It did help to know, along the way, that my brothers and sisters could (and would) come through for me with a next-gen to refresh the branch of our vast tree with new – and literally familiar -- persons to meet and love. And it helped, as one of 45 first cousins (on both sides), to know there would be no shortage of new leaves for our vast tree -- without my pushing out a leaf, specifically.


So, talking with my spirit-based kids now? Might be more from curiosity.


Curiosity about the nature of soul itself, as much as Why not (for me), children-wise. A way for so many uncertainties – baked into the human condition – to find their way through and out of my imagination. To work through (See also: ) Hegel’s dialectic (I promise to draw that for you, sometime later).


Why not talk to the souls I did not bear into being?


Especially now, as a human* female, that I’ve aged out of the possibility altogether?


* menopause happens to females of only 3 species: orcas (killer whales); one type of pilot whales; and, yes, human beings, of primate membership.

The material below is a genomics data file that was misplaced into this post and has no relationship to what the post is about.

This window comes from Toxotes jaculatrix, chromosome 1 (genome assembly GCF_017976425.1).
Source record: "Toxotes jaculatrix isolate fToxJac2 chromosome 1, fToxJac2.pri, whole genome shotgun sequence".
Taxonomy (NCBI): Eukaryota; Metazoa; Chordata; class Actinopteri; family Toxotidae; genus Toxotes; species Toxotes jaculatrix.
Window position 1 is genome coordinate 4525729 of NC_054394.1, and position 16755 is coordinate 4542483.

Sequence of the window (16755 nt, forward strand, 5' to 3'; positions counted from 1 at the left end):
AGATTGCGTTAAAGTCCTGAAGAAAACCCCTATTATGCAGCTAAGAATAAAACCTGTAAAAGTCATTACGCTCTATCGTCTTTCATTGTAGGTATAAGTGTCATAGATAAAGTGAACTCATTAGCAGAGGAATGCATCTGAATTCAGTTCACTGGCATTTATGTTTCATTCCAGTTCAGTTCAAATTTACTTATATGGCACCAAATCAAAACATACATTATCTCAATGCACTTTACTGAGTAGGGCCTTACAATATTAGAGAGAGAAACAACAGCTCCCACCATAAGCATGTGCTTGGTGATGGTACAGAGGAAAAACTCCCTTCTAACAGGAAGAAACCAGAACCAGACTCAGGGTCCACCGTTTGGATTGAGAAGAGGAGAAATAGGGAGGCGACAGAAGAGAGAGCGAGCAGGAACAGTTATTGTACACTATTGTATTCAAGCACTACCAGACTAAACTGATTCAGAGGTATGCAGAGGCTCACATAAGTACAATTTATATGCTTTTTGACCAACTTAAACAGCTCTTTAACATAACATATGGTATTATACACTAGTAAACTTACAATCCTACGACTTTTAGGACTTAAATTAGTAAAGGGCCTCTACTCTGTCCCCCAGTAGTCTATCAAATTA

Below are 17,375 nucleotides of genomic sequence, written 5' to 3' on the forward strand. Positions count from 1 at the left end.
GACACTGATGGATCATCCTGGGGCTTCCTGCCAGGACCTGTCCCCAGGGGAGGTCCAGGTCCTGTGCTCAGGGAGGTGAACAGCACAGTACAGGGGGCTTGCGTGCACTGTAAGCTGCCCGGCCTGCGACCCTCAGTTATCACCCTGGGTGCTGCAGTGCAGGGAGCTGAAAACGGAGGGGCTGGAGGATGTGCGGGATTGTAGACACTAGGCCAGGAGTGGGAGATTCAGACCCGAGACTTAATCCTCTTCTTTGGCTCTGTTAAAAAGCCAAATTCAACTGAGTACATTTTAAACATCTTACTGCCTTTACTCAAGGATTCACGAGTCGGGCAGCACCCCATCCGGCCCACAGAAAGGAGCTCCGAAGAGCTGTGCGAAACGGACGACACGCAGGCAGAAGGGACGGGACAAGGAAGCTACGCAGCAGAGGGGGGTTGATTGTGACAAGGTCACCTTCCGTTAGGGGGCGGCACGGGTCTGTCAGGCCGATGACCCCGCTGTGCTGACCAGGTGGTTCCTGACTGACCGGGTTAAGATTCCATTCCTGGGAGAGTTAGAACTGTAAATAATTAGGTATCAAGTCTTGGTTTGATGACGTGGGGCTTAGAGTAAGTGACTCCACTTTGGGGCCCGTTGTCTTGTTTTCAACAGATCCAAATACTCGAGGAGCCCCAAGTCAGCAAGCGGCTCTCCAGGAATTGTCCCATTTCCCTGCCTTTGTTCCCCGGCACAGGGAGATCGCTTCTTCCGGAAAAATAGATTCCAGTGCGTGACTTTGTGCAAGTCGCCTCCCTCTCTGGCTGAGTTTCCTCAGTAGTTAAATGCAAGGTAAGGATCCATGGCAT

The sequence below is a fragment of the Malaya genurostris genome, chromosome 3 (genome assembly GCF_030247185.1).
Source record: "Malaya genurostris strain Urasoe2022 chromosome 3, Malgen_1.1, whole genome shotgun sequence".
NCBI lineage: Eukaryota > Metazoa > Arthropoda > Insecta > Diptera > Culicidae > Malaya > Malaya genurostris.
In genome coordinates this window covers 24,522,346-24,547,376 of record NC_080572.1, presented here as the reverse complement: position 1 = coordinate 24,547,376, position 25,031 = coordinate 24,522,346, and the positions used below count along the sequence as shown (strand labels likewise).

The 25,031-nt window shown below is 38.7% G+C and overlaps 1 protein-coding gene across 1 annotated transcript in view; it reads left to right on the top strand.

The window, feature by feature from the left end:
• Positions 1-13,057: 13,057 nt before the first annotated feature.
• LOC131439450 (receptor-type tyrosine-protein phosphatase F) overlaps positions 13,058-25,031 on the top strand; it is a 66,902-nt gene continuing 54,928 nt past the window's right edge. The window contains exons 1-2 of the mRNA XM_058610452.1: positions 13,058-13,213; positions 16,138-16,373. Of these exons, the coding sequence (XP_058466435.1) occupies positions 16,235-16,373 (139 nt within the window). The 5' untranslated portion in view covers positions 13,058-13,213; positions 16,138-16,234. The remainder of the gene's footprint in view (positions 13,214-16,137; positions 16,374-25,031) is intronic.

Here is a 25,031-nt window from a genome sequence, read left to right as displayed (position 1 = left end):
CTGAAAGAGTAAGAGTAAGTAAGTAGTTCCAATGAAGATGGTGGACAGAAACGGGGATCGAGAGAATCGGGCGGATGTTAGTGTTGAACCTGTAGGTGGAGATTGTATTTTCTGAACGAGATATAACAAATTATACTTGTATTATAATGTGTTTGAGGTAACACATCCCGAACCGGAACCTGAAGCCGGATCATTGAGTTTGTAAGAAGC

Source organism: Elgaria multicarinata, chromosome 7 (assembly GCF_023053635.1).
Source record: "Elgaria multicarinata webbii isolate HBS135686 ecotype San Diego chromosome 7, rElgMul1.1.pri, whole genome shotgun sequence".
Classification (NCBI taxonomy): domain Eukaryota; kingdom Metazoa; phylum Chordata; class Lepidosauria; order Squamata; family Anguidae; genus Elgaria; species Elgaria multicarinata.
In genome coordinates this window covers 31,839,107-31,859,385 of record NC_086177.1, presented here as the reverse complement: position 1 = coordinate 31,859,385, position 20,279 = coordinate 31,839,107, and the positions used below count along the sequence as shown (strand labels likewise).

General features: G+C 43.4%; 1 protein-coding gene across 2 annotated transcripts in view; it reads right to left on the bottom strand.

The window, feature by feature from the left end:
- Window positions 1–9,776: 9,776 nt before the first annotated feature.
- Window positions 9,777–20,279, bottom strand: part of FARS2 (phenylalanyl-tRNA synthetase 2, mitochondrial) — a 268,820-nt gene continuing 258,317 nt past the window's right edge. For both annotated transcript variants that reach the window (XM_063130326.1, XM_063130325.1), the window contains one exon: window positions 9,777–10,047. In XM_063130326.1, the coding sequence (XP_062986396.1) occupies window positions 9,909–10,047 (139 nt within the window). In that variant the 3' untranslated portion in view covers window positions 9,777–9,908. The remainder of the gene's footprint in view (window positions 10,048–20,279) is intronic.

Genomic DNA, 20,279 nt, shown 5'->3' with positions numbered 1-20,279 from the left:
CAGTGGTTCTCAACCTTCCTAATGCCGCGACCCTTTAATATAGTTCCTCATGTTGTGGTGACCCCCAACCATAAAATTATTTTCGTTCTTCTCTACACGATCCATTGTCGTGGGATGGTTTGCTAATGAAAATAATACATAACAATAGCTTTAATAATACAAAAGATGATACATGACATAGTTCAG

Females of all other long-lived species, like elephants and tortoises and parrots? They can still have babies on their 150th birthdays. (Unborn kids: did you know that? I had not known that.)


We humans grow up understanding this (peculiar) biological status as if normal; we take for granted that our maternity will end before our lives do. Why human women (or orcas, or pilot whales) “of a certain age” can live much longer than our reproductive usefulness? 'Tis another mystery, less so if you believe we have implicit social value, in and of ourselves, for others, even if we can no longer make more humans.


Speaking of tortoises, this very afternoon, heavy sigh. Just before sundown.


When I took a break outside, I hiked upon a no-longer-alive and much-larger-than-expected lake turtle, only a foot or so removed from the lake in a regional park. I had to imagine that he or she, at the advanced age of 187-or-so, gave up the ghost in the lake and then washed ashore, having understood both the gift and cost of an earthly life.


Such a gift, and cost, the whole being alive thing. Just to feel. And to be felt, as social animals.


I imagined this long-lived wonder had reproduced – or bonded with another, whose terrapin-kin had well-reproduced, and thus bonding-wise, also reproduced by loving association --


before exhaling a final breath from advanced age, so effin’ grateful for all the feelings it had felt in its 187 years ... possibly unconcerned with its own very specific genetic reproduction, regardless.